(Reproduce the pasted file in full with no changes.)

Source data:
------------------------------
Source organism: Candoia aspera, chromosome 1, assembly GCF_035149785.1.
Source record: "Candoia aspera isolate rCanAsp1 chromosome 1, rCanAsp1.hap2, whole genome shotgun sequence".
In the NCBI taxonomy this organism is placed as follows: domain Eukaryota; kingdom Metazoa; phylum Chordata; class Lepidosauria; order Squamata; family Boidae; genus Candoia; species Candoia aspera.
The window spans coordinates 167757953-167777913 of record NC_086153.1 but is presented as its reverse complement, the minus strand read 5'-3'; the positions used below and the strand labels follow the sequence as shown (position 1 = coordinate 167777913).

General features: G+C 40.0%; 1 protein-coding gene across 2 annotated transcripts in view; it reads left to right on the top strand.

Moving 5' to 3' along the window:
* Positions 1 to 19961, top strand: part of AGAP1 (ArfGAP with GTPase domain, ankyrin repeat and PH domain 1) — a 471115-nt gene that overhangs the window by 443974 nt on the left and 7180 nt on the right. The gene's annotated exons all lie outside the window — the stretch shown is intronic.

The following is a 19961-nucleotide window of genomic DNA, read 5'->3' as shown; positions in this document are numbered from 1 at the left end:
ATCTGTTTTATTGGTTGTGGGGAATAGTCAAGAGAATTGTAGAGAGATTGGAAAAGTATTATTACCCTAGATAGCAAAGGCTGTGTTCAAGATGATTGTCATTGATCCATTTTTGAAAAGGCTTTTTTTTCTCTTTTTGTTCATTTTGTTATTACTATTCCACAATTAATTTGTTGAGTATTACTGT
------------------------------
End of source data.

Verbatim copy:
Source organism: Candoia aspera, chromosome 1, assembly GCF_035149785.1.
Source record: "Candoia aspera isolate rCanAsp1 chromosome 1, rCanAsp1.hap2, whole genome shotgun sequence".
In the NCBI taxonomy this organism is placed as follows: domain Eukaryota; kingdom Metazoa; phylum Chordata; class Lepidosauria; order Squamata; family Boidae; genus Candoia; species Candoia aspera.
The window spans coordinates 167757953-167777913 of record NC_086153.1 but is presented as its reverse complement, the minus strand read 5'-3'; the positions used below and the strand labels follow the sequence as shown (position 1 = coordinate 167777913).

General features: G+C 40.0%; 1 protein-coding gene across 2 annotated transcripts in view; it reads left to right on the top strand.

Moving 5' to 3' along the window:
* Positions 1 to 19961, top strand: part of AGAP1 (ArfGAP with GTPase domain, ankyrin repeat and PH domain 1) — a 471115-nt gene that overhangs the window by 443974 nt on the left and 7180 nt on the right. The gene's annotated exons all lie outside the window — the stretch shown is intronic.

The following is a 19961-nucleotide window of genomic DNA, read 5'->3' as shown; positions in this document are numbered from 1 at the left end:
ATCTGTTTTATTGGTTGTGGGGAATAGTCAAGAGAATTGTAGAGAGATTGGAAAAGTATTATTACCCTAGATAGCAAAGGCTGTGTTCAAGATGATTGTCATTGATCCATTTTTGAAAAGGCTTTTTTTTCTCTTTTTGTTCATTTTGTTATTACTATTCCACAATTAATTTGTTGAGTATTACTGT